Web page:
Employer group suggests transportation benefits, PTO to help diabetic low-income workers

February 20, 2020

Diabetes is seventh on the list of leading causes of death in the U.S., according to 2017 data from the Centers for Disease Control (CDC). The CDC's "crude estimates for 2018" show a total of 26.9 million people in the U.S., or about 8%, had diagnosed diabetes. But the agency also estimated an additional 7.3 million adults ages 18 and older who met criteria for diabetes were not aware of or did not report having diabetes.

The risk of developing prediabetes and Type 2 diabetes is affected by a variety of factors, which can be exacerbated by low income, according to NEBGH. The group's guide pointed to research showing that low wages "are frequently associated" with living in poorer communities, food options that are high in salt and sugar, and working in "food deserts" where healthier food options are scarce.

Speaking of Employers: Purchasers Detail the Challenges of Getting a Handle on Oncology Care Costs

February 20, 2020

Good health benefits are essential to attracting top talent, but for employers, this comes at a price. An initiative by the Northeast Business Group on Health estimated that US employers spent $125 million on cancer care in 2015, or 12% of their entire healthcare spend.4 Cancer therapy costs have increased substantially since then, with the expanded use of immunotherapy, including the introduction of chimeric antigen receptor (CAR) T-cell therapy.

As today’s employers try to balance the need to provide healthcare for their workers while keeping an eye on cost, they are banding together to learn more about cancer care and how to gain value for the millions they are spending. Meanwhile, provider groups like the Community Oncology Alliance (COA) are reaching out to employer and purchasing coalitions to discuss how community oncologists can help hold down costs.

Last fall, the 2 came together during COA’s Payer Exchange Summit, held October 28 and 29, 2019, in Tysons Corner, Virginia. Evidence-Based Oncology listened as leaders from employer and purchasing groups shared experiences from their members in a roundtable discussion. 

Business group releases employer guide for managing diabetes in low-wage employees

February 17, 2020

The employer coalition Northeast Business Group on Health has released a guide for employers looking to better manage diabetes in their low-wage workers.  

Low socioeconomic status doubles the risk of developing Type 2 diabetes, according to the NEBGH guide “Diabetes and Lower-Wage Workers,” released Feb. 12. Income determines what basic necessities like food, housing and education people can access, which may in turn affect people’s health. This is true for both hourly and salaried employees with low wages. 

Employer group issues guidance on health needs of lower-wage workers

February 13, 2020

The Northeast Business Group on Health has issued new guidance to help benefits leaders address the health care needs of lower-wage workers with diabetes and the rising costs associated with them.

The group outlined factors that should be considered for managing diabetes, such as limited access to healthy food options, stress, ethnicity and culture. It pointed out that lower-wage workers face unique challenges, including the potential for negative impacts from high-deductible health plans that are often favored by this group of workers for their smaller premiums.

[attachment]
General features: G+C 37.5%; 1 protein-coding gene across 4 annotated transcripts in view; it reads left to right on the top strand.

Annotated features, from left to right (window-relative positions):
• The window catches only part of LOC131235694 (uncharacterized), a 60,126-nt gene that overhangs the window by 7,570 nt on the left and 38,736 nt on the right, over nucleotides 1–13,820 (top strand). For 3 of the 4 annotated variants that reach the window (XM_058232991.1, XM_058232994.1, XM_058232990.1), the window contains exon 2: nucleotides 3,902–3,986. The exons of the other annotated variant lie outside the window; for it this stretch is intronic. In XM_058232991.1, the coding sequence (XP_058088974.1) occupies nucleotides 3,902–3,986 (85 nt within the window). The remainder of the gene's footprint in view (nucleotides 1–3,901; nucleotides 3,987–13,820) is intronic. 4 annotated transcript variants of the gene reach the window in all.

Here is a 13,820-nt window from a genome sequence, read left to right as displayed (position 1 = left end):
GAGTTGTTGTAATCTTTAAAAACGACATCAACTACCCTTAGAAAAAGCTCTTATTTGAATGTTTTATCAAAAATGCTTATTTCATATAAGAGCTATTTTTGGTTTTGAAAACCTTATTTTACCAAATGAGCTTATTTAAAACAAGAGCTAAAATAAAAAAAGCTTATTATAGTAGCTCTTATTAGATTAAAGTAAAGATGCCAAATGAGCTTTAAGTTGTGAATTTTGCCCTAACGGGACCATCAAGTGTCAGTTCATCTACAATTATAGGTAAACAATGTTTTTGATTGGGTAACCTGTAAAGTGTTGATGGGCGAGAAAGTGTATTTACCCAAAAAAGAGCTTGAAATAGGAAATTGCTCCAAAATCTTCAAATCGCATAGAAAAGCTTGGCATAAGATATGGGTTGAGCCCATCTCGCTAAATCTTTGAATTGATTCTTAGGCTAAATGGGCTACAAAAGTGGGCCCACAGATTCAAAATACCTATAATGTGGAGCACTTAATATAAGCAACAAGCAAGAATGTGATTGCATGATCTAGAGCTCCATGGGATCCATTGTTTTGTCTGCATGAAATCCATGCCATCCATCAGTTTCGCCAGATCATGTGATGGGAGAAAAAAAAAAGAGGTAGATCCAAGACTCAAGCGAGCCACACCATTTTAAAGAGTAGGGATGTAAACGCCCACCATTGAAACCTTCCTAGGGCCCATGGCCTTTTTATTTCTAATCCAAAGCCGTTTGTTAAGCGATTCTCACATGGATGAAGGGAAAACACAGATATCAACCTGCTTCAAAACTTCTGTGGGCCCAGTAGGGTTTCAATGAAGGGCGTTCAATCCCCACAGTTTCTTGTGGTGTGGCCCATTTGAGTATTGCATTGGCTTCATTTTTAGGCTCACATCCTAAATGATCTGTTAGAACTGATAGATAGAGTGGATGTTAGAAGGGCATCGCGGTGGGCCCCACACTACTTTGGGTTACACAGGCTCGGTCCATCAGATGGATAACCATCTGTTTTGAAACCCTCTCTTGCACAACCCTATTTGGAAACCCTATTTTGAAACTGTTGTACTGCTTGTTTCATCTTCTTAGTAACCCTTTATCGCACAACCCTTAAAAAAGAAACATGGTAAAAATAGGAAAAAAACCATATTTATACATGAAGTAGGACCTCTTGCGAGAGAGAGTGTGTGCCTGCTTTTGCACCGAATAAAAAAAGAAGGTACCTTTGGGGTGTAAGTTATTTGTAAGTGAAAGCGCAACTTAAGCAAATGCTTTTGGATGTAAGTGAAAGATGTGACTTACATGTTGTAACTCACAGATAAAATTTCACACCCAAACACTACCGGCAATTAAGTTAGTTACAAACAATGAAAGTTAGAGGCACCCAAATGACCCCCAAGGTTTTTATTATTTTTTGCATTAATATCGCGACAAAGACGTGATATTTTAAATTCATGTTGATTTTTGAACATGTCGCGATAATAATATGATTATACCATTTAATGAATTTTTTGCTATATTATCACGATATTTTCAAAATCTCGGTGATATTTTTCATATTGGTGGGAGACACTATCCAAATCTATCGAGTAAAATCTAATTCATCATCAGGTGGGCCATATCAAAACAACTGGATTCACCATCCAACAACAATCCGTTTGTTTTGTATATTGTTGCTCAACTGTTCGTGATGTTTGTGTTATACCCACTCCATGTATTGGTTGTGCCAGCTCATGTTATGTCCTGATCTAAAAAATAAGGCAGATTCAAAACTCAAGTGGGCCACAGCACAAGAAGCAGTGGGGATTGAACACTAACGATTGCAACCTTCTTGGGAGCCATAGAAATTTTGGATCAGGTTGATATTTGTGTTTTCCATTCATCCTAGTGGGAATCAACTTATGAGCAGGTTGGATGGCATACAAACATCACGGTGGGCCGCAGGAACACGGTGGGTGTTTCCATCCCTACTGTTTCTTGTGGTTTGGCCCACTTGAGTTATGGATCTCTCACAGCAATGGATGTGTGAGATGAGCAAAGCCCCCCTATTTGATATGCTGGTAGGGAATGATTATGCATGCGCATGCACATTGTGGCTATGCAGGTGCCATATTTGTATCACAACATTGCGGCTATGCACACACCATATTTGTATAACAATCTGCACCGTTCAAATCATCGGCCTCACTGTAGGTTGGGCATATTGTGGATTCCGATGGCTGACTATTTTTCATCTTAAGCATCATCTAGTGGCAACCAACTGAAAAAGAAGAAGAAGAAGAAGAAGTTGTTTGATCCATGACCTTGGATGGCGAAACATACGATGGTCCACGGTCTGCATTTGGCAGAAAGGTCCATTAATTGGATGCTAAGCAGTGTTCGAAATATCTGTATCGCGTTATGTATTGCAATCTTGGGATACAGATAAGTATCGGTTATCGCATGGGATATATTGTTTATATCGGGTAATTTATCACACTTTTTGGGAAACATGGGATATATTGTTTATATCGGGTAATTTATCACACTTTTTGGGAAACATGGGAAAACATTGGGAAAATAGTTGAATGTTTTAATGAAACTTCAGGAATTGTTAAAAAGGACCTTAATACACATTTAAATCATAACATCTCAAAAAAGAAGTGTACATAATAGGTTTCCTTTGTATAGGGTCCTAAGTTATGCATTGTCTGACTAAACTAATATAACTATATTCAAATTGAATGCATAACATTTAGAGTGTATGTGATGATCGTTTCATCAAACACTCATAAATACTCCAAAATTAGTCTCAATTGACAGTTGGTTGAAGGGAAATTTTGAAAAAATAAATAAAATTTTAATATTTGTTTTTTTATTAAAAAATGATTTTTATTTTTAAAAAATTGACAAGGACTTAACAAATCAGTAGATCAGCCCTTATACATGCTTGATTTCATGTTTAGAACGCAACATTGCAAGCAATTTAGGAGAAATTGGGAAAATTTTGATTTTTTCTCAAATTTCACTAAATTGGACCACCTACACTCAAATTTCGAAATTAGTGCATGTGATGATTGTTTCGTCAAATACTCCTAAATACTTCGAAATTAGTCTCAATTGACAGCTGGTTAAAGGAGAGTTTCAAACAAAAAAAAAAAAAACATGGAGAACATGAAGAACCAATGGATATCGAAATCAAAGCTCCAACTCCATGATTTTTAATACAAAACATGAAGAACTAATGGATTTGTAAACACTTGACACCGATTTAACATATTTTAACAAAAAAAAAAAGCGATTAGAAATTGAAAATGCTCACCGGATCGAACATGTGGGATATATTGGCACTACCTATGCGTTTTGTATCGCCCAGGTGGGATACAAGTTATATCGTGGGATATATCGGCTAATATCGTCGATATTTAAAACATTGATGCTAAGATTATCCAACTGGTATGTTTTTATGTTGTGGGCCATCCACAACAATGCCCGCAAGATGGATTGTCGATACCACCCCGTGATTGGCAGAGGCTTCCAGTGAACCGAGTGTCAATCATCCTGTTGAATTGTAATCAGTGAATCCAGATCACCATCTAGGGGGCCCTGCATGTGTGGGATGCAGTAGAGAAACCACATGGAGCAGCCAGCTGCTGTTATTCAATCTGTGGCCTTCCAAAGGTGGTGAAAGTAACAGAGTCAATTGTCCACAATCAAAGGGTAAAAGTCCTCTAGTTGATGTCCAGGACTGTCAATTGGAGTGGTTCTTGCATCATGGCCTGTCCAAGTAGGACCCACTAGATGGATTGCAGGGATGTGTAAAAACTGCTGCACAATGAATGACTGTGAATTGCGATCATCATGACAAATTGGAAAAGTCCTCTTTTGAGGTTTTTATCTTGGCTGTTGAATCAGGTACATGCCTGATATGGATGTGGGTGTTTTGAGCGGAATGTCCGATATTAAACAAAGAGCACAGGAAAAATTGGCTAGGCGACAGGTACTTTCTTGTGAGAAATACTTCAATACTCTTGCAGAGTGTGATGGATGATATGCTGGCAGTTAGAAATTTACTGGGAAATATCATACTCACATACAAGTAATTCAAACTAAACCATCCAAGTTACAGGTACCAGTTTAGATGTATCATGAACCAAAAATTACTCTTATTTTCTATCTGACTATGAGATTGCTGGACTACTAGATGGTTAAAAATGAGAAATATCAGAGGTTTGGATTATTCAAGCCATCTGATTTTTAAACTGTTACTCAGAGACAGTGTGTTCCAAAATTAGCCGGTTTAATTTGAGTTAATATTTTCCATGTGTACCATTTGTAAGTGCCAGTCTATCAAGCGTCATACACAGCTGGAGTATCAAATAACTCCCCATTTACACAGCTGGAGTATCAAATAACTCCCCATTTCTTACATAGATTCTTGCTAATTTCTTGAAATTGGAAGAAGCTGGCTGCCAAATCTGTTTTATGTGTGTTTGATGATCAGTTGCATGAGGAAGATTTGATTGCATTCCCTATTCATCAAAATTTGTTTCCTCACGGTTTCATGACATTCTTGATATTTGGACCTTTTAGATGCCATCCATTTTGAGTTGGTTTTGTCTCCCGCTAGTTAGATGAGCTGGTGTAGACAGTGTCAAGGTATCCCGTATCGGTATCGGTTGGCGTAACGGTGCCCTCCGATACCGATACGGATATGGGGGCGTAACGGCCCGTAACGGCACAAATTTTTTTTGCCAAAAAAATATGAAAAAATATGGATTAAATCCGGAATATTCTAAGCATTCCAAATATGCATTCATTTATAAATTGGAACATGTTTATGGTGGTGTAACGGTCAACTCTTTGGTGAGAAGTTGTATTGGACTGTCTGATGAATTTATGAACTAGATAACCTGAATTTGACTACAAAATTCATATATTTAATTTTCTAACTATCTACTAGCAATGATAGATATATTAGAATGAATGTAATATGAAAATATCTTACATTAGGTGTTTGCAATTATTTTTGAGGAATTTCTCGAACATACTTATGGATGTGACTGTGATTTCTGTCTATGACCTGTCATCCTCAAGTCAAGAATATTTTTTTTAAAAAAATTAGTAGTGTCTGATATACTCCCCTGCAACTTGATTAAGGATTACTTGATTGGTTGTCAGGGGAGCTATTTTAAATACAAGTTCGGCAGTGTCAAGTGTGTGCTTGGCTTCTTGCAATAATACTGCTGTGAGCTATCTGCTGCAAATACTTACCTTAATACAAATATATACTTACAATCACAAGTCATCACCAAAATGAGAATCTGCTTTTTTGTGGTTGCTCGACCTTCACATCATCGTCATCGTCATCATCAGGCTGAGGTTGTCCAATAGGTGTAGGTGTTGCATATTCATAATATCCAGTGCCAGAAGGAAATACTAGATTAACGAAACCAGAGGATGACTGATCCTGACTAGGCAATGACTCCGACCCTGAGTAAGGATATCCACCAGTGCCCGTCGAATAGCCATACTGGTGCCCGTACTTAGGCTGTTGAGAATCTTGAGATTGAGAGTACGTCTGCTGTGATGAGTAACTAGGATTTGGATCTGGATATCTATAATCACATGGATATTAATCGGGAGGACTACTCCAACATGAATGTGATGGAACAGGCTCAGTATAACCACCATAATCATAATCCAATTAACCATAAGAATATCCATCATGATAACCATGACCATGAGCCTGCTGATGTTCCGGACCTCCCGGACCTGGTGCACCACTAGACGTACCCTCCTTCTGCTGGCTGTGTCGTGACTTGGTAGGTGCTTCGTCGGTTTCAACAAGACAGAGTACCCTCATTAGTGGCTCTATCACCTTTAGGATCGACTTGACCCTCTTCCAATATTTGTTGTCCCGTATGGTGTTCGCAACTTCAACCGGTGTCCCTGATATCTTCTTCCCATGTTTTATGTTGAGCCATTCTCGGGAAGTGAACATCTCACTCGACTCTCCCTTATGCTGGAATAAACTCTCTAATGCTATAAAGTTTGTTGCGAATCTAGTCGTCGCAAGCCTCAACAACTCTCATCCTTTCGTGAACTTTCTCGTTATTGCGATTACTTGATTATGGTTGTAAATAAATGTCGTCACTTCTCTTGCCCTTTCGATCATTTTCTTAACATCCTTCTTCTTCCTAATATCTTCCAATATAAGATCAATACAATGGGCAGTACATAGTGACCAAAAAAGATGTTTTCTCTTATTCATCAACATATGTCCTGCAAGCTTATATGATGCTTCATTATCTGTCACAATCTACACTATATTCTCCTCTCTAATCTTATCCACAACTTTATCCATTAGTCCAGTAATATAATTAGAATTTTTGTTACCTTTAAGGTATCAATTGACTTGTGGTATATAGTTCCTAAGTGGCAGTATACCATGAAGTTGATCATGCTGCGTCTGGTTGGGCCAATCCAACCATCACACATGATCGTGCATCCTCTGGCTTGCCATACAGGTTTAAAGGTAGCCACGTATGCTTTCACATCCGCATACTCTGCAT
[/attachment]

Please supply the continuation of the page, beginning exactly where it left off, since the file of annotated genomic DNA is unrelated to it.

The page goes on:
The role of social determinants of health in the prevention and management of chronic conditions has garnered significant attention in Medicaid populations, said Candice Sherman, CEO of NEBGH. Some of the needs and differences in employee populations, however, have not been as closely considered.

"There are specific conditions like diabetes that are more prevalent among lower-wage workers," Sherman said. "For higher earners, diabetes is a hard enough condition to manage. It requires a lot of attention and lifestyle changes."

Lower-wage workers are more likely to live in food deserts or areas that lack parks or outdoor spaces in which to exercise, she explained. They also may be single parents with limited time and have more financial stress than their higher-earner counterparts.

To help address some of the issues, the group said, it recommended that employers give paid time off during working hours or grant a half day off for an annual checkup. It also recommended that employers provide access to on-site biometric screenings to give employees insights into their risk for diabetes.

Other recommendations included offering counseling services to help employees pick the best health plan for their personal needs and making insulin exempt from deductibles with no or very low patient cost sharing.

From the employer perspective, better managing the health care needs of lower-wage workers with diabetes can help avoid absenteeism, lower productivity and even higher costs from related conditions, such as cardiovascular disease.

U.S. studies have put the cost of diagnosed diabetes at nearly $330 billion annually, the group said. Low socioeconomic status doubles the risk of developing Type 2 diabetes. —J.H.

Business group tapped to lead tristate’s mental health work

December 12, 2019

The Northeast Business Group on Health will lead new efforts to improve mental health and substance-use care in New York, northern New Jersey and southern Connecticut.

NEBGH told Crain's it has been selected to do so as part of the five-year, private sector initiative the Path Forward for Mental Health and Substance Use. The program was launched last month by the National Alliance of Healthcare Purchaser Coalitions, the American Psychiatric Association, the American Psychiatric Association Foundation Center for Workplace Mental Health and Meadow Mental Health Policy Institute.

NEBGH will lead one of the initiative's eight Regional Employer Stakeholder Engagement Teams, or RESET, regions. The goal is to leverage the influence of employer and other health care purchaser members to work with health plans, hospital systems, consultants and other stakeholders to better address the ongoing public health crisis. (A recent report from Seattle-based consulting firm Milliman found that the crisis is getting worse when it comes to accessing the right care at the right time, and patients are more likely to resort to out-of-network providers for behavioral health care than for other care.)